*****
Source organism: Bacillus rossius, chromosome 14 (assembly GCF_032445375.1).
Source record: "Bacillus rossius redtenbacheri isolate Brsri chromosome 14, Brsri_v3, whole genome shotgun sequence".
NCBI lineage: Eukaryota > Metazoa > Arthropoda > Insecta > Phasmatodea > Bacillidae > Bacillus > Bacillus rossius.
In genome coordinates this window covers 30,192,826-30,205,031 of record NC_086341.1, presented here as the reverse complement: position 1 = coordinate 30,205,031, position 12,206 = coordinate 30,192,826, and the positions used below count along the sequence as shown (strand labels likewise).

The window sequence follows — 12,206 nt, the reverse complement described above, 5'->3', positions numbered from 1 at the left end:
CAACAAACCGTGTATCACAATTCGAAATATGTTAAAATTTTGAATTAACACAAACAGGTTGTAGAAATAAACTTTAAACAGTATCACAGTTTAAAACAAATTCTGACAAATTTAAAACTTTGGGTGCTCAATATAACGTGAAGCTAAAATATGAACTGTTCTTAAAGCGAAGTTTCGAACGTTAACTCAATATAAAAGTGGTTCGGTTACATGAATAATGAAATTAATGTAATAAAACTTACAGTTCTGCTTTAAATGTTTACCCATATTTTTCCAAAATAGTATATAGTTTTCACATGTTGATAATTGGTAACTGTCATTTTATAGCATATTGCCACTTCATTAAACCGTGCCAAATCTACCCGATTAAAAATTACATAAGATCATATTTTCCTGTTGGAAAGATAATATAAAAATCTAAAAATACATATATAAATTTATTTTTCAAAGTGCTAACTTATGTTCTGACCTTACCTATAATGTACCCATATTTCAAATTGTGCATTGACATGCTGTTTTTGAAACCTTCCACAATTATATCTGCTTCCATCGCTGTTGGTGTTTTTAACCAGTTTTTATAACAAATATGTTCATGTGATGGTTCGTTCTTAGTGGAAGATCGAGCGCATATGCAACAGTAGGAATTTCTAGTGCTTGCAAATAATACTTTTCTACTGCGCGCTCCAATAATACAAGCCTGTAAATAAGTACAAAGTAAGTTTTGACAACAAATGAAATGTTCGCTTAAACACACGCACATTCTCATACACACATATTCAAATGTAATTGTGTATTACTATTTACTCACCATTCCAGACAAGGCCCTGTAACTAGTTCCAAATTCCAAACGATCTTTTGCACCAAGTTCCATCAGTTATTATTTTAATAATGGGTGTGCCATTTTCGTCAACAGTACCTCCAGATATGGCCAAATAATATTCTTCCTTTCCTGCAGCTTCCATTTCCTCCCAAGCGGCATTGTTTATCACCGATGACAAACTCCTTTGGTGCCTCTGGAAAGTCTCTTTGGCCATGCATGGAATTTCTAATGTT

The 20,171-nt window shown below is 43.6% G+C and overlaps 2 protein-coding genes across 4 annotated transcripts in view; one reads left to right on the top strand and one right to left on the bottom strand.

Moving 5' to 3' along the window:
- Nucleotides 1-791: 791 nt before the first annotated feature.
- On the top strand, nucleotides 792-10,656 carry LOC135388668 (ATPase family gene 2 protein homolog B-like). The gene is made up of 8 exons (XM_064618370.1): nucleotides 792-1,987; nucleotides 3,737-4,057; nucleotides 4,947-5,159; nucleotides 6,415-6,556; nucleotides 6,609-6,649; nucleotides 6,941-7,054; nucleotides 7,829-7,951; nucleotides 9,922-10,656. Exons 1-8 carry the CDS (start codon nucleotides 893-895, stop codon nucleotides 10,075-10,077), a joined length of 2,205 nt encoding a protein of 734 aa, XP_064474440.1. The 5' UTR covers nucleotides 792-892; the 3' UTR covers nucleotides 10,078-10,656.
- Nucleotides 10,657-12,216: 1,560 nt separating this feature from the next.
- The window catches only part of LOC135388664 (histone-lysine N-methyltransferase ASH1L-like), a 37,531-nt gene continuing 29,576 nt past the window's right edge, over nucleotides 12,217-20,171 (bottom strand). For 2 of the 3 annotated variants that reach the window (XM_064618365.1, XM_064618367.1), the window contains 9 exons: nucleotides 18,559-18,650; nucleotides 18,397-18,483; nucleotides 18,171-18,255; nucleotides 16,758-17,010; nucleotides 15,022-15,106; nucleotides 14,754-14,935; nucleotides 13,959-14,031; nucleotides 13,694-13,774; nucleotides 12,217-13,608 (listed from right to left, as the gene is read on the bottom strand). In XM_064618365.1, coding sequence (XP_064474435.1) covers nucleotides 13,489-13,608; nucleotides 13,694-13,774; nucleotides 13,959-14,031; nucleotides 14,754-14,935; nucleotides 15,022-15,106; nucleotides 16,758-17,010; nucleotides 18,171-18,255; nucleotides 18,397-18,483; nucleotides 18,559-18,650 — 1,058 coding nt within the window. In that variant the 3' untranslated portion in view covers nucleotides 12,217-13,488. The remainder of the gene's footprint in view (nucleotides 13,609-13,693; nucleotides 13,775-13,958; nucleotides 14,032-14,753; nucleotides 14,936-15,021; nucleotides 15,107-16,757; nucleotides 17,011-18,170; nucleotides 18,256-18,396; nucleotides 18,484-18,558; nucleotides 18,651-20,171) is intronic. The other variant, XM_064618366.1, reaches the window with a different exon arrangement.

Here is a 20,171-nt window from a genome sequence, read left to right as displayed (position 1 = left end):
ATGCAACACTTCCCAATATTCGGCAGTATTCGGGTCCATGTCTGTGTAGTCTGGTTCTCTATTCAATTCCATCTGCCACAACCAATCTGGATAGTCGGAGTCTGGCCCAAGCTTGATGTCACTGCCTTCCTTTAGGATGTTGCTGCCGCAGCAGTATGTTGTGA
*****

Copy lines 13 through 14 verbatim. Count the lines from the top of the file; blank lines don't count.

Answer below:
Here is a 20,171-nt window from a genome sequence, read left to right as displayed (position 1 = left end):
ATGCAACACTTCCCAATATTCGGCAGTATTCGGGTCCATGTCTGTGTAGTCTGGTTCTCTATTCAATTCCATCTGCCACAACCAATCTGGATAGTCGGAGTCTGGCCCAAGCTTGATGTCACTGCCTTCCTTTAGGATGTTGCTGCCGCAGCAGTATGTTGTGA